State Seeks New Mental-Health Provider for Lowell Facility

Source: Lowell Sun

By Rick Sobey

LOWELL — It was yet another major setback for mental-health treatment in the region.

After the Lowell Treatment Center on Varnum Avenue permanently shut down last month, local legislators reached out to the state about restoring Lowell-based mental-health options with the same number of inpatient beds.

It appears the state Executive Office of Health and Human Services has listened to the legislators’ plea.

In a letter the Lowell delegation received last week, EOHHS Secretary Marylou Sudders wrote that the state intends to seek a new mental-health provider at the Lowell location.

“EOHHS is committed to ensuring access to the full continuum of mental health services, including inpatient beds, for Massachusetts residents,” she wrote in the letter.

“DMH (Department of Mental Health) intends to issue a new procurement seeking a provider(s) to operate mental health services at the location with preference for a provider of inpatient services,” Sudders added in the letter.

The building is designed for inpatient services, and DMH is confident it will find a qualified provider through the procurement process, according to a DMH spokesperson.

DMH anticipates that an RFR (Request for Response) will be posted by the end of this week. The contract would be effective July 1.

The 41-bed Lowell Treatment Center, a regional provider of mental-health services, closed last month.

The decision to close the Varnum Avenue campus, operated by Arbour Health Systems, came after the Massachusetts Behavioral Health Partnership ended its contract with the center “due to quality concerns,” according to a MassHealth spokesperson.

In addition, the health partnership didn’t renew its contract because of actions taken by the Centers for Medicare and Medicaid Services and the Department of Mental Health. Last year, the Department of Mental Health found “serious issues involving patient safety and the cleanliness and organization of the facility,” the agency said. The agency then halted new admissions at that time.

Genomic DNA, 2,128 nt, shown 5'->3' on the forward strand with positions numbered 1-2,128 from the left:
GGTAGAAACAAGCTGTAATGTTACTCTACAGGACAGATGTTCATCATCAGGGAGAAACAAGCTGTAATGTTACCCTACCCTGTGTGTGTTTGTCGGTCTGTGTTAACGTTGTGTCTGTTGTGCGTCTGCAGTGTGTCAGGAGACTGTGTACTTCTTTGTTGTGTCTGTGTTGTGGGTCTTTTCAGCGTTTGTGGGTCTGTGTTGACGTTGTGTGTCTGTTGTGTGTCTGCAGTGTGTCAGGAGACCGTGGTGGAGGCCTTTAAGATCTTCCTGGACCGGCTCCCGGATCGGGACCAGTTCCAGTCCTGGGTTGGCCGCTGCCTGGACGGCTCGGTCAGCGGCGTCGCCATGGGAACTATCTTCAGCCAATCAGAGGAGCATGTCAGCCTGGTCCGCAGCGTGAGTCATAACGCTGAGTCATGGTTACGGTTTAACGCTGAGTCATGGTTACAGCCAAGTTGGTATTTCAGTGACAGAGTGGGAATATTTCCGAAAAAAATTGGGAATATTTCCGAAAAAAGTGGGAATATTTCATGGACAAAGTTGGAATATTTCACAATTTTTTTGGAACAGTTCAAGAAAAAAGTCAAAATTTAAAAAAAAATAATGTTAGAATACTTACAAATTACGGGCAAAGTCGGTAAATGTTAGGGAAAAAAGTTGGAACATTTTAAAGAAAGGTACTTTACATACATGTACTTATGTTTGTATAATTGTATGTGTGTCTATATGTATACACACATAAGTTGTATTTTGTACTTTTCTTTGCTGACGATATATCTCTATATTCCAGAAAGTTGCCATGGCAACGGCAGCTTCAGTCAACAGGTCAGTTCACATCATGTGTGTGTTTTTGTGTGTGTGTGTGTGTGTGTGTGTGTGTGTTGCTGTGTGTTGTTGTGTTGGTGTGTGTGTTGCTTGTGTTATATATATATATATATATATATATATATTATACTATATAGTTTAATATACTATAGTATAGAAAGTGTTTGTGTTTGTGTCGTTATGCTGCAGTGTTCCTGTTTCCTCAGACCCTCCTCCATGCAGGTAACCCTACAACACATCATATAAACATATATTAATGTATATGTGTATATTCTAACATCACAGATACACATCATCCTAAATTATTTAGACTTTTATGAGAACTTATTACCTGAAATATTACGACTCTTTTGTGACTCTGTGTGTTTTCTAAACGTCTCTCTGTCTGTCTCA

Shawn Daugherty, executive director of the Lowell Treatment Center, said the center decided to shut down after completing a “comprehensive review of multiple factors” — including the availability of inpatient beds and outpatient programs at other state behavioral-health facilities. The center, located in the Solomon Mental Health building near Lowell General Hospital, would have also needed upgrades in the future, Daugherty added.

In the Lowell delegation’s letter to the state on Feb. 12, they wrote about their “serious reservations that Lowellians with mental-health needs can easily access the care they need in Methuen, Newburyport, or other Merrimack Valley hospitals.”

“With an increased awareness of the high societal costs of ignoring mental-health issues, forcing patients and their families to travel greater distances to receive medical attention seems misguided,” wrote Sen. Eileen Donoghue, Rep. Tom Golden, Rep. Dave Nangle and Rep. Rady Mom.

“We understand that concerns about the safety and well-being of Lowell Treatment Center patients necessitated its closing, but we look forward to hearing back from you about EOHHS’s plans to restore Lowell-based mental-health options with the same number of inpatient beds,” they added.